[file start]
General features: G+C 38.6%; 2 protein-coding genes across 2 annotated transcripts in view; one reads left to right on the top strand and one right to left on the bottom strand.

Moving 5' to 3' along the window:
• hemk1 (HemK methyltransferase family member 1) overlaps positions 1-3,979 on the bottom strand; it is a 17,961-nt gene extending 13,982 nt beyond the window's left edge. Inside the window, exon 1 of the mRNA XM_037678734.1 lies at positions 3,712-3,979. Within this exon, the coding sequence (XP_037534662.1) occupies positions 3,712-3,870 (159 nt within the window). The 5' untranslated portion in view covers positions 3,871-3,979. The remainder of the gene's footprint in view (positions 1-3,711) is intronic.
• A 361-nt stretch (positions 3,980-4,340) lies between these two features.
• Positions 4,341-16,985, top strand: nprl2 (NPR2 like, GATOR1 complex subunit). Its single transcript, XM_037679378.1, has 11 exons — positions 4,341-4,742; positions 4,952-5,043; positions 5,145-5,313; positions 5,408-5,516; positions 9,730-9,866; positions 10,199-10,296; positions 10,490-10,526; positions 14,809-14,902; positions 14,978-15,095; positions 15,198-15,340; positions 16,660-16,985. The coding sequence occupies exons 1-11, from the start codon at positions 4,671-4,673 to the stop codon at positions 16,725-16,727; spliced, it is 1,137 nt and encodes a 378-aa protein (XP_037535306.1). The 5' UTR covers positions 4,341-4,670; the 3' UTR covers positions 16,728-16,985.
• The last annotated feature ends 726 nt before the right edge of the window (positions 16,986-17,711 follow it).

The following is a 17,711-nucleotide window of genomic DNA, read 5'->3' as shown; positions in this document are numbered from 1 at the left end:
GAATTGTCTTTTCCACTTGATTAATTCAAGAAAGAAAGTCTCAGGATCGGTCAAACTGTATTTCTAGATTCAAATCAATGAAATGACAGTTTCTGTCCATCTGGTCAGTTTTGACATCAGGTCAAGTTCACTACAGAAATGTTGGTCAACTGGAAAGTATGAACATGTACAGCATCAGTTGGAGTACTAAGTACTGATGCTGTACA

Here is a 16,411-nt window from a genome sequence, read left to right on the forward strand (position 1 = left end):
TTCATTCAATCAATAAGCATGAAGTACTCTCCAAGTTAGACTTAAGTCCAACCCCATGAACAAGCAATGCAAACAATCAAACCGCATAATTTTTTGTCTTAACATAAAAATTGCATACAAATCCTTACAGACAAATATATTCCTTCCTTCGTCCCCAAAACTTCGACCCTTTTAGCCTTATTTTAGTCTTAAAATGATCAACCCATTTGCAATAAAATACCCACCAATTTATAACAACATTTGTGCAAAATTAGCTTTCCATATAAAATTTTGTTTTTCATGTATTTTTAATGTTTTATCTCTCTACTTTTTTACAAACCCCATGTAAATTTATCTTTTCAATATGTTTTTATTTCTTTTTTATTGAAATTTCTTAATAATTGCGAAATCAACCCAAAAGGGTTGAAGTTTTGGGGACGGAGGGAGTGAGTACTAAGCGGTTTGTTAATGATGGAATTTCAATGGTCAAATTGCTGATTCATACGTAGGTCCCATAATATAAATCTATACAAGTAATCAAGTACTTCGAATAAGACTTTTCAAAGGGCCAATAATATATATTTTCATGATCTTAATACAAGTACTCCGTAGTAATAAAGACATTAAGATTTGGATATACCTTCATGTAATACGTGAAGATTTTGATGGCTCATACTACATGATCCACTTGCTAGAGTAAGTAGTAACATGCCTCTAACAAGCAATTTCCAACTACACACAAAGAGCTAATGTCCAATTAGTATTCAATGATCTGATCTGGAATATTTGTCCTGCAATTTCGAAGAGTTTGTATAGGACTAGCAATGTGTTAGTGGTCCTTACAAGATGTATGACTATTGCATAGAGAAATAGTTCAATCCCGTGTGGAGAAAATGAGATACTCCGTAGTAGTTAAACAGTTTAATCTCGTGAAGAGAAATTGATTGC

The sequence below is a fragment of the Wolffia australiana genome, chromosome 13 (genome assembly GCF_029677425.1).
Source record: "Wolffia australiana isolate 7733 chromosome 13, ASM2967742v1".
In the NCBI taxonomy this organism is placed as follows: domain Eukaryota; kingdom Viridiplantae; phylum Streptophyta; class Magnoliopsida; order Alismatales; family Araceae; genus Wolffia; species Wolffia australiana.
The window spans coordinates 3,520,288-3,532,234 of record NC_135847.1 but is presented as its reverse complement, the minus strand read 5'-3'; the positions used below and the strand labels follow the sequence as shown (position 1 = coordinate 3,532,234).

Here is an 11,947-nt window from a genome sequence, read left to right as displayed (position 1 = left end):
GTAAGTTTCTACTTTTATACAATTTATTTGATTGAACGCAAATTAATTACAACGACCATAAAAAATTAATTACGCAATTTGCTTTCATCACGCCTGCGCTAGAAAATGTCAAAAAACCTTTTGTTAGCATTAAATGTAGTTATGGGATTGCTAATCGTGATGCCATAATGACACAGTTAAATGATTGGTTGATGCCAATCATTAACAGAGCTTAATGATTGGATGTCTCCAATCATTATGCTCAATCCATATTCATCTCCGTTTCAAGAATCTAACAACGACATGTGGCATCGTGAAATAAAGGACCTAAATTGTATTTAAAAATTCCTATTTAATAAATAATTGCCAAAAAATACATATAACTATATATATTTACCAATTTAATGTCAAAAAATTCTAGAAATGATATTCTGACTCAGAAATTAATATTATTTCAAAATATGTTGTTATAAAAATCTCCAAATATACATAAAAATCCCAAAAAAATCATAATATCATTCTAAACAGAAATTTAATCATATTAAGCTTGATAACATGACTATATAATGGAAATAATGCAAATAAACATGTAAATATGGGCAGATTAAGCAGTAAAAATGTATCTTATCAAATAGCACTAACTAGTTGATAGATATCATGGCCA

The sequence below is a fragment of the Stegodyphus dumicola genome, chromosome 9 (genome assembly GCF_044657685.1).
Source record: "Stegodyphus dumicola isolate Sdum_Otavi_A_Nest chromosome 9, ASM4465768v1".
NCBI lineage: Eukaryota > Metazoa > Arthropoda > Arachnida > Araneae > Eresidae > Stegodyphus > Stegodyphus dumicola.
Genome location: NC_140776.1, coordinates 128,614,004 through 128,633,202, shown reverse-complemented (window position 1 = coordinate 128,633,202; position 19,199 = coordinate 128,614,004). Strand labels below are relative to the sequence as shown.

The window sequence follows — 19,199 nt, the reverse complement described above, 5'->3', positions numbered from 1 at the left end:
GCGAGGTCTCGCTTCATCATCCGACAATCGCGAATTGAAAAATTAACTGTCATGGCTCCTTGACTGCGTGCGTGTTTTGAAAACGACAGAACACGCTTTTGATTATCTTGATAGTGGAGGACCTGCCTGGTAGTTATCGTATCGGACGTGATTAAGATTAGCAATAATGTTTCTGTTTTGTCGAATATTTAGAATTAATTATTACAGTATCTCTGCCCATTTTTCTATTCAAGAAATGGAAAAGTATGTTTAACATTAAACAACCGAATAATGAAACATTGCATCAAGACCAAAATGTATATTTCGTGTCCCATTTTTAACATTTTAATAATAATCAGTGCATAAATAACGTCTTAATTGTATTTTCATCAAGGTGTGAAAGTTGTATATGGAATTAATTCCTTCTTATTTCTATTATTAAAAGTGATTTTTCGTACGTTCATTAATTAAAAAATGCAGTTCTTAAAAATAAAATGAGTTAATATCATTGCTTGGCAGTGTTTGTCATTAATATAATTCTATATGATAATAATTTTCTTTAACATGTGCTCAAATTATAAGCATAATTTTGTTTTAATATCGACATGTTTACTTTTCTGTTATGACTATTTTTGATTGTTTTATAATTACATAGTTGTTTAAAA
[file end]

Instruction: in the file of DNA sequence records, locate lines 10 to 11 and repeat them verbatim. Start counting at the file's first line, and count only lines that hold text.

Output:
TTCATTCAATCAATAAGCATGAAGTACTCTCCAAGTTAGACTTAAGTCCAACCCCATGAACAAGCAATGCAAACAATCAAACCGCATAATTTTTTGTCTTAACATAAAAATTGCATACAAATCCTTACAGACAAATATATTCCTTCCTTCGTCCCCAAAACTTCGACCCTTTTAGCCTTATTTTAGTCTTAAAATGATCAACCCATTTGCAATAAAATACCCACCAATTTATAACAACATTTGTGCAAAATTAGCTTTCCATATAAAATTTTGTTTTTCATGTATTTTTAATGTTTTATCTCTCTACTTTTTTACAAACCCCATGTAAATTTATCTTTTCAATATGTTTTTATTTCTTTTTTATTGAAATTTCTTAATAATTGCGAAATCAACCCAAAAGGGTTGAAGTTTTGGGGACGGAGGGAGTGAGTACTAAGCGGTTTGTTAATGATGGAATTTCAATGGTCAAATTGCTGATTCATACGTAGGTCCCATAATATAAATCTATACAAGTAATCAAGTACTTCGAATAAGACTTTTCAAAGGGCCAATAATATATATTTTCATGATCTTAATACAAGTACTCCGTAGTAATAAAGACATTAAGATTTGGATATACCTTCATGTAATACGTGAAGATTTTGATGGCTCATACTACATGATCCACTTGCTAGAGTAAGTAGTAACATGCCTCTAACAAGCAATTTCCAACTACACACAAAGAGCTAATGTCCAATTAGTATTCAATGATCTGATCTGGAATATTTGTCCTGCAATTTCGAAGAGTTTGTATAGGACTAGCAATGTGTTAGTGGTCCTTACAAGATGTATGACTATTGCATAGAGAAATAGTTCAATCCCGTGTGGAGAAAATGAGATACTCCGTAGTAGTTAAACAGTTTAATCTCGTGAAGAGAAATTGATTGC

The sequence below is a fragment of the Wolffia australiana genome, chromosome 13 (genome assembly GCF_029677425.1).